Only a few months ago, and back in Australia, there was this domestic exchange. “Max, will you stop being so ridiculous?” It’s a word that’s vigorously employed from time to time in our house. But only as required. Ridiculous. You announced, “Mum, you’re ridiculous!” to which she said, “You can’t even spell ‘ridiculous!’” With sparkling comic timing, your retort came. “Yes. I can. M-U-M.” This talent, while sometimes maddening, might carry you far. It’s a gift.

A counterpoint to this linguistic skill is your love for engaging with the physical world. Moving like an inexhaustible machine, you explore, you probe, you pull stuff to bits. Inspired by curiosity, and bursting with a hearty sense of industry, you help me with jobs about the house. These are the moments.

One of my favourite things is when our world shrinks and shrinks, and it’s just you and I on a Saturday morning. A little backyard militia, we mow, and with a cutting wheel, we edge the lawns. All the while you question, encourage, engage. We sometimes visit the recycling depot, and lastly as a tiny reward, we pop by the Anzac Highway TAB, where in joyous imitation, you illustrate your fan of betting slips, resulting in financial return at least equal to mine.

It’s a routine that drapes exquisite meaning over these weekends. In a life often too complex, this fetching simplicity refreshes me like an oasis. We don’t often sit still on the lounge and chat, instead conversing while in motion. The car. With heaving backpacks, walking to and from school. Out the back, as Sunday shadows lengthen, playing cricket.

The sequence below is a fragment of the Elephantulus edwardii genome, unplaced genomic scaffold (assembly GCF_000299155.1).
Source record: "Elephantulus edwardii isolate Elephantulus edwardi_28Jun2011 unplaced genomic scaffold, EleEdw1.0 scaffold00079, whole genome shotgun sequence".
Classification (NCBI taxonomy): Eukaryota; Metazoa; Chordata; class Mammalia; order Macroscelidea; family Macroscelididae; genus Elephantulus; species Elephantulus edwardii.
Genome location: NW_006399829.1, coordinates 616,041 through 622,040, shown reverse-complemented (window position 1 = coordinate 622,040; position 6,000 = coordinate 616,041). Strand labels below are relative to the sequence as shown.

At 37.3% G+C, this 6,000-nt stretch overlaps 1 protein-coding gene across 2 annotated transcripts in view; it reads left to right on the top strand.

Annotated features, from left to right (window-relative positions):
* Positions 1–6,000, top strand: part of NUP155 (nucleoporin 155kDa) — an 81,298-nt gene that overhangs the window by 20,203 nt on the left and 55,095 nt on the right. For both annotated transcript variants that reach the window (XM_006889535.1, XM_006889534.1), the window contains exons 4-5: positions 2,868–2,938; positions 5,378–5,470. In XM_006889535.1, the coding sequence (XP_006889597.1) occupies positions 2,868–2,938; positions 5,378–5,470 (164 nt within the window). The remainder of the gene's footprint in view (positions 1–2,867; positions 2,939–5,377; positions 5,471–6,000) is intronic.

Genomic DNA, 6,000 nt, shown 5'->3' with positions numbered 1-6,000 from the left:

Last Easter, we wandered down to Glenelg Oval for the Sheffield Shield final. Strolling southwards, chatting; the breeze, the bent rays of autumnal sunshine. I love listening to your brotherly conversations, as these dance and hang in the air like bubbles.

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If I close my eyes I can see a silent movie of flickering highlights, and these tumble about me, like rain.

You’re riding madly round the Old Gum Tree Park, with your feet dangling high above the pedals, and look, they’re now up on the handlebars as you wizz by in a mischievous blonde rush.

Lying under the patio, just after a December dawn, with summer’s heat already heavy in the sky, you’re hugging our new dog, Buddy and you’re talking to him like an equal, as if he’s a little brother. And, he is.

We’re on a Thai beach, and in a cocoon of pure, insubstantial now, you’re jumping like a kangaroo and laughing in the gently frothing waves. I barely believe we’re here.

Finally, you’re in bed, and I creep into your room, but there’s a thin shaft of light. Inspired by the nocturnal habit of Alex, you’re in your bunk, on your belly, immersed by a book, reading with a torch. This makes me happy.

Now exhausted, you finish your story, surrendering to our will, and within moments, you slide down into an irresistible sleep. You’ve interrogated your world, so delightfully, so energetically, across the long hours of the arching day that instantly, almost impossibly, you’re still.

You are now six, and will always be cooler than a robot, and older than the wolf. Max, we love you. Play on.

lawn mowing